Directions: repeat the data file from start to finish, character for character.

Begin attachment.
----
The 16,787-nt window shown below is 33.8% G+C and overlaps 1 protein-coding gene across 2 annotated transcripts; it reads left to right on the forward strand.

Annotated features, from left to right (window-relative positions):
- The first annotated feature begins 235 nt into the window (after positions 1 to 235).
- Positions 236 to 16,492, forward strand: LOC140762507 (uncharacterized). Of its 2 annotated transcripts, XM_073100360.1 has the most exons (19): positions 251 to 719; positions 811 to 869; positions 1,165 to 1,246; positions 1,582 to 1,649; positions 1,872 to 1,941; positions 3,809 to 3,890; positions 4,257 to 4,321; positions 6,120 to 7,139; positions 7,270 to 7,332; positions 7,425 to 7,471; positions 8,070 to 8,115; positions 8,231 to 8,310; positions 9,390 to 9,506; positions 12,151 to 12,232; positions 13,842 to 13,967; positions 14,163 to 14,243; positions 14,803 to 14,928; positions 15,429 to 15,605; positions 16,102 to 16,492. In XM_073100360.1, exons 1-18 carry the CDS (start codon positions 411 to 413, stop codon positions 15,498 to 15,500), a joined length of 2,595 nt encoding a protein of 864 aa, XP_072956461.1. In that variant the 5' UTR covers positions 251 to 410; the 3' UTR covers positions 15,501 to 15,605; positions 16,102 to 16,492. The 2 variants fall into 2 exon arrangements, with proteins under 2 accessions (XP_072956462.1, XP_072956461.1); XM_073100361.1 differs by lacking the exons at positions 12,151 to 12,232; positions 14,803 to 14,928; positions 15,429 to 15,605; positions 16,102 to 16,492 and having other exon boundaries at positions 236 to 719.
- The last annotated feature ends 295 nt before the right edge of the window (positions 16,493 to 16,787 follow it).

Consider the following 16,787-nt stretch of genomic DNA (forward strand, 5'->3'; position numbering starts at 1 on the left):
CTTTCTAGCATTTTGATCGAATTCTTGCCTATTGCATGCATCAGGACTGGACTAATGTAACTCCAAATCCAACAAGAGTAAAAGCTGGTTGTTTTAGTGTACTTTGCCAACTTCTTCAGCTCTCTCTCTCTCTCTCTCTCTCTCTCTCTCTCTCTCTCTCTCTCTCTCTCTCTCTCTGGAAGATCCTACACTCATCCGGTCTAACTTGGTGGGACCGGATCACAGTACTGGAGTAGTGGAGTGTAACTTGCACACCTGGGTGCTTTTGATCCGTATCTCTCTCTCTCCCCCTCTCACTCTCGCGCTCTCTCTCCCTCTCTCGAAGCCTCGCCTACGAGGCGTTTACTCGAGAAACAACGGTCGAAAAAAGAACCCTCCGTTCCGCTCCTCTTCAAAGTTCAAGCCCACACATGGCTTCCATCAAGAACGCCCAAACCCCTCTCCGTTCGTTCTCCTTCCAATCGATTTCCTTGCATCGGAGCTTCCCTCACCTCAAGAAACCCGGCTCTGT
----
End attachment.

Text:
The 16,787-nt window shown below is 33.8% G+C and overlaps 1 protein-coding gene across 2 annotated transcripts; it reads left to right on the forward strand.

Annotated features, from left to right (window-relative positions):
- The first annotated feature begins 235 nt into the window (after positions 1 to 235).
- Positions 236 to 16,492, forward strand: LOC140762507 (uncharacterized). Of its 2 annotated transcripts, XM_073100360.1 has the most exons (19): positions 251 to 719; positions 811 to 869; positions 1,165 to 1,246; positions 1,582 to 1,649; positions 1,872 to 1,941; positions 3,809 to 3,890; positions 4,257 to 4,321; positions 6,120 to 7,139; positions 7,270 to 7,332; positions 7,425 to 7,471; positions 8,070 to 8,115; positions 8,231 to 8,310; positions 9,390 to 9,506; positions 12,151 to 12,232; positions 13,842 to 13,967; positions 14,163 to 14,243; positions 14,803 to 14,928; positions 15,429 to 15,605; positions 16,102 to 16,492. In XM_073100360.1, exons 1-18 carry the CDS (start codon positions 411 to 413, stop codon positions 15,498 to 15,500), a joined length of 2,595 nt encoding a protein of 864 aa, XP_072956461.1. In that variant the 5' UTR covers positions 251 to 410; the 3' UTR covers positions 15,501 to 15,605; positions 16,102 to 16,492. The 2 variants fall into 2 exon arrangements, with proteins under 2 accessions (XP_072956462.1, XP_072956461.1); XM_073100361.1 differs by lacking the exons at positions 12,151 to 12,232; positions 14,803 to 14,928; positions 15,429 to 15,605; positions 16,102 to 16,492 and having other exon boundaries at positions 236 to 719.
- The last annotated feature ends 295 nt before the right edge of the window (positions 16,493 to 16,787 follow it).

Consider the following 16,787-nt stretch of genomic DNA (forward strand, 5'->3'; position numbering starts at 1 on the left):
CTTTCTAGCATTTTGATCGAATTCTTGCCTATTGCATGCATCAGGACTGGACTAATGTAACTCCAAATCCAACAAGAGTAAAAGCTGGTTGTTTTAGTGTACTTTGCCAACTTCTTCAGCTCTCTCTCTCTCTCTCTCTCTCTCTCTCTCTCTCTCTCTCTCTCTCTCTCTCTCTCTGGAAGATCCTACACTCATCCGGTCTAACTTGGTGGGACCGGATCACAGTACTGGAGTAGTGGAGTGTAACTTGCACACCTGGGTGCTTTTGATCCGTATCTCTCTCTCTCCCCCTCTCACTCTCGCGCTCTCTCTCCCTCTCTCGAAGCCTCGCCTACGAGGCGTTTACTCGAGAAACAACGGTCGAAAAAAGAACCCTCCGTTCCGCTCCTCTTCAAAGTTCAAGCCCACACATGGCTTCCATCAAGAACGCCCAAACCCCTCTCCGTTCGTTCTCCTTCCAATCGATTTCCTTGCATCGGAGCTTCCCTCACCTCAAGAAACCCGGCTCTGT